24 Hours in Mumbai

OK – It is fair to say that few people will only “just” have 24 hours in Mumbai so I will condense the highlights from my trip into a single day’s itinerary. For those, like me, making a trip to India for the first time, pull on your culture shockproof trousers and immerse yourself in the melting pot of southern India.  You will frequently stand aghast in amazement, unable to believe the lives that many Indians live. You will never see such polar extremes between poverty and wealth as you will – visible within a minute of leaving Chatrapati Shivaji airport – in India.

I can’t remember the day when Bombay become Mumbai (or even the reasons behind it).  My first memories of the name were from Carry on Cruising when the late (and very recently late) Lance Percival made Sid James’s character, the Captain of the ship (interestingly, one of the only times James played a “serious” Carry On role) a special anniversary cake that included Bombay Duck, which I later found out was dried fish.  Oh, and of course Bombay Sapphire.  Who doesn’t like a cold Bombay Sapphire and tonic when they get home from work? It was actually in 1995 after a petition to the government that the name symbolised the legacy of the unwanted rule by the British.

Life in the city plays out against a constant soundtrack of hoots from pedestrian, dogs, goats, cars, taxis, lorries, bikes and tuk-tuks that jossle for space on the chaotic roads.  According to one friend, a driving test takes 30 seconds and you just need to show you can stop a moving car. Taking any journey in the city is an experience you will never forget.  Remember to allow plenty of time (if you think you have allowed plenty of time, double it), keep the windows up and a bottle of water to hand.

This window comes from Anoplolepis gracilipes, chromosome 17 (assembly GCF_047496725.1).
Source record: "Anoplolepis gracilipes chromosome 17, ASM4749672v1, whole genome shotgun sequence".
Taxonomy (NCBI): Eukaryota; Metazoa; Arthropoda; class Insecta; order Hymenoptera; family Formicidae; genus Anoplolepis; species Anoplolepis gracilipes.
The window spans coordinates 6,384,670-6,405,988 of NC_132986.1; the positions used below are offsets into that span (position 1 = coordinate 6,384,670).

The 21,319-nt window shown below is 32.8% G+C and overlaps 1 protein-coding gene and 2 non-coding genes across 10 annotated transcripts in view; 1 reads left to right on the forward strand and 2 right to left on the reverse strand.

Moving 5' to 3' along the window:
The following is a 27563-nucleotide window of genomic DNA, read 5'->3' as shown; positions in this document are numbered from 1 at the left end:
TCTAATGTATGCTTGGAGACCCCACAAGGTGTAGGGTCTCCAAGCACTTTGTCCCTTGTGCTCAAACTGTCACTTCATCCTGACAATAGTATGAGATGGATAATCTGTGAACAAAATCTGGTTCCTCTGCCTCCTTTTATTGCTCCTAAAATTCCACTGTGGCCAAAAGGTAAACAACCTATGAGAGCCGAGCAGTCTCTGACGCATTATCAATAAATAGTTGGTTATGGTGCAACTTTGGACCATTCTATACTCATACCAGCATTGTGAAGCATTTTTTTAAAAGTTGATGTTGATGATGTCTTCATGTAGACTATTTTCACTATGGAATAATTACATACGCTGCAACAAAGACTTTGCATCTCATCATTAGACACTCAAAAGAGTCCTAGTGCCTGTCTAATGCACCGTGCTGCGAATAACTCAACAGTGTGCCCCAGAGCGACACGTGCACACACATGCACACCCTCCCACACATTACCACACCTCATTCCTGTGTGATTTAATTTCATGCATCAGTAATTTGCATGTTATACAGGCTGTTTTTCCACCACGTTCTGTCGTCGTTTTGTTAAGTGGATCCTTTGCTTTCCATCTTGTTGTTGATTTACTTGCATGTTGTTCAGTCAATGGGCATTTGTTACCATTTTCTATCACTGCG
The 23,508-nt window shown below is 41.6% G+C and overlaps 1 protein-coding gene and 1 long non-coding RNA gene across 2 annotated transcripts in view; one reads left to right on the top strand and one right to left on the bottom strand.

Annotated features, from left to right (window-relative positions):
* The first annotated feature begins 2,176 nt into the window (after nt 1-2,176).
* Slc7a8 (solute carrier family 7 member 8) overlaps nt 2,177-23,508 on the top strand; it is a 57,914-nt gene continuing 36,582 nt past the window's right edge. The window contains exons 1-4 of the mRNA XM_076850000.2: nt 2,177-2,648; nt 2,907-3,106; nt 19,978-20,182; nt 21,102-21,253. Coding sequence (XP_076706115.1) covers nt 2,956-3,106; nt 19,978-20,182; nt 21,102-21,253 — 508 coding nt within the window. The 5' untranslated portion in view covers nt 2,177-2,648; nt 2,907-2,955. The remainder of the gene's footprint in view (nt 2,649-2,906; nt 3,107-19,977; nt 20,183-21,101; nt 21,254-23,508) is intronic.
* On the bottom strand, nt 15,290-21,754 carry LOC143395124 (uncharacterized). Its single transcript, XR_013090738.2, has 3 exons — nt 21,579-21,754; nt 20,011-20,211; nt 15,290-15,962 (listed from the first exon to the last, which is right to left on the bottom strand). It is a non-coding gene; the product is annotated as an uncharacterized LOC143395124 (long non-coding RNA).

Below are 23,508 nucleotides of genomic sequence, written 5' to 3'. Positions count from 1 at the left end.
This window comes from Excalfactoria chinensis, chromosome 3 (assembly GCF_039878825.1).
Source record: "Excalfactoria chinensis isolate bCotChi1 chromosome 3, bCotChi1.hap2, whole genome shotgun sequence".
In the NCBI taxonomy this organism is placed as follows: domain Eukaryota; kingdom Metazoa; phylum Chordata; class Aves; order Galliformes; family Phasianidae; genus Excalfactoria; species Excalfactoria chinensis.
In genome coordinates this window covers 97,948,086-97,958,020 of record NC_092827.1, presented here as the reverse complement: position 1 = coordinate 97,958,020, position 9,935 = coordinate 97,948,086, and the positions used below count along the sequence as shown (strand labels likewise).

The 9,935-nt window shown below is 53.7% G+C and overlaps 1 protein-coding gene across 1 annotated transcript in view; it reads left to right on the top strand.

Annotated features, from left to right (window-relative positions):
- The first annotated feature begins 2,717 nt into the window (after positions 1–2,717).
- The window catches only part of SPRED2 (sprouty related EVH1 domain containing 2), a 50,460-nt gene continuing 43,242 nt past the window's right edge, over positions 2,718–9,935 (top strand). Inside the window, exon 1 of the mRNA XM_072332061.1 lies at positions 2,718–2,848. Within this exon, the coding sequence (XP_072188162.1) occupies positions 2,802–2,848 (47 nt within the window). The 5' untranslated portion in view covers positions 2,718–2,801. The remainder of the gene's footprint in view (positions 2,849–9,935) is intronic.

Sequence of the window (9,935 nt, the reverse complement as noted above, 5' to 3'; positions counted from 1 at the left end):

The number one sight that anyone who has visited the city will tell you to visit is the Gate of India, Mumbai’s most recognised monument, constructed to commemorate the visit of King George V and Queen Mary to the city. The colonial splendor of the arch was (and still is) best enjoyed approaching the city by boat.  Once on land, the King and Queen would have enjoyed the elegant piazza.  Today it is the melting pot of the city, with street vendors, here, there and everywhere – if you want to experience India in 5 minutes, stand here at midday.

One place that you should ignore the name of and venture right in there is Chor Bazaar, commonly known as The Thieves Market on Mutton Street in the Central area.  Images of Ali Baba and his cut-throat band of villians are soon dispelled as you wander the the narrow lanes and are greeted by friendly traders who will try and entice you into the age-old haggle.

Just north west of the Central Station, looking out to sea you will see the amazing Haji Ali, a tomb (and mosque) that was built over 500 years ago marooned in the water and only accessible via a causeway at low tide.  One sight that will never leave you will be the sun setting behind it, taking you far away from the maddening crowd behind you.

No visit to the heart of Mumbai is complete without a trip to the Leopold Cafe on Colaba Causeway.  It was here in November 2008 that the first gunfire was heard in the terrorism attack on the city.  A total of 12 people lost their lives in the attack, but the cafe took on a focal point of the resistance of the city and opened its doors just a few days later.  If you want to impress, then head to Aer, the 34th floor rooftop bar at the Four Seasons Hotel, with stunning views and a £20 a head entrance fee at weekends.  The Olive Bar and Kitchen in Union Park also comes highly recommended.

Want something different to eat?  Head to either of the ITC Mumbai hotels and their signature restaurant, Peshawri where you don an apron and tuck into beautifully tender and flavorsome grilled meats and vegetables from Pakistan/Afghanistan. Not cheap by Indian standards but certainly filling.

In terms of accommodation, if you want luxury then the major chains all have outposts close to the airport.  Certainly one of the finest looking hotels in the city is the Oberoi on Naiman Point, one of the most expensive pieces of real estate in the world.  Go on, treat yourself – you are on holiday and can afford to live like a king once!

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